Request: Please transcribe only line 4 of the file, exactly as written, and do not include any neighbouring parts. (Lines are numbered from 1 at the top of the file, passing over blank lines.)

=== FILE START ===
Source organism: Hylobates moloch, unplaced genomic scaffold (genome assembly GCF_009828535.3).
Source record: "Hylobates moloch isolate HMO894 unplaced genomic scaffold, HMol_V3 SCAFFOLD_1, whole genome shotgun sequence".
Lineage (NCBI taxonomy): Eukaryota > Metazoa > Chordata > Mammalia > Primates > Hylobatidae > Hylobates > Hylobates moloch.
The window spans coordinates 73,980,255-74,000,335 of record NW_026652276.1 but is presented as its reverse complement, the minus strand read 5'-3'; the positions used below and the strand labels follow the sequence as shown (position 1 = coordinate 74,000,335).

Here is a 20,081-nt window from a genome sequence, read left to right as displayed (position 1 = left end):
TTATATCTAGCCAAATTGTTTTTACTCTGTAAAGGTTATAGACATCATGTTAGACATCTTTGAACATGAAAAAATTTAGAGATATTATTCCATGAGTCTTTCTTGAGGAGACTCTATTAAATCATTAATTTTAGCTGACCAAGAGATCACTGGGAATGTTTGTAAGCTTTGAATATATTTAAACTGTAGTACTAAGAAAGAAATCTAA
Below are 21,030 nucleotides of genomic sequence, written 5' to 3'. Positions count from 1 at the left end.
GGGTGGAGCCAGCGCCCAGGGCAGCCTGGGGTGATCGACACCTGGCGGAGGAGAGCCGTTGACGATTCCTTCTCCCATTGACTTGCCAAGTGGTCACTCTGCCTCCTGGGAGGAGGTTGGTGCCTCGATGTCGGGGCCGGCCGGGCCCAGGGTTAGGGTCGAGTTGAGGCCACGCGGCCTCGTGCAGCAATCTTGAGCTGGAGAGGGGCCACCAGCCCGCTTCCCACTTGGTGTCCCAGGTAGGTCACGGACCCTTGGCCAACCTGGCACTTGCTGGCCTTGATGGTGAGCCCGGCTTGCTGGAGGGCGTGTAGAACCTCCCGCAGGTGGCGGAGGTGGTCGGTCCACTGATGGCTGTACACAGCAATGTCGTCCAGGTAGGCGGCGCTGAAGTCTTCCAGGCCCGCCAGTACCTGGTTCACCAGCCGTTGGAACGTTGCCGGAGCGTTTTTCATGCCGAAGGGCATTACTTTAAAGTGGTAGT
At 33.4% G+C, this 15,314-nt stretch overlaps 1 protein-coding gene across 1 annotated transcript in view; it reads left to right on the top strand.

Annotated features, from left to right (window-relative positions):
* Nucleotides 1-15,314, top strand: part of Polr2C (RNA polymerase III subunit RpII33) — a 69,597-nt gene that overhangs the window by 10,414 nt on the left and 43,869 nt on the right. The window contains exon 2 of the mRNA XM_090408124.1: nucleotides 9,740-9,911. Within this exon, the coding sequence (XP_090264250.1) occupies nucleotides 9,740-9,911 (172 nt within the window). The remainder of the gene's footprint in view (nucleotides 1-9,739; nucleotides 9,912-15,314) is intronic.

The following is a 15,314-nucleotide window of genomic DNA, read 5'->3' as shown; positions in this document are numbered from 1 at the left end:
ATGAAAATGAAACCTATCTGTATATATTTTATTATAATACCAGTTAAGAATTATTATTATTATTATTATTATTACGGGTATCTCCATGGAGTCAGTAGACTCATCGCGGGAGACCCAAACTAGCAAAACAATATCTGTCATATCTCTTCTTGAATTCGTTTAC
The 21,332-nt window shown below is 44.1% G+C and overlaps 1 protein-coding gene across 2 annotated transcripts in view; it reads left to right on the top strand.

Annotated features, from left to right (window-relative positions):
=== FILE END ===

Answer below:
The window spans coordinates 73,980,255-74,000,335 of record NW_026652276.1 but is presented as its reverse complement, the minus strand read 5'-3'; the positions used below and the strand labels follow the sequence as shown (position 1 = coordinate 74,000,335).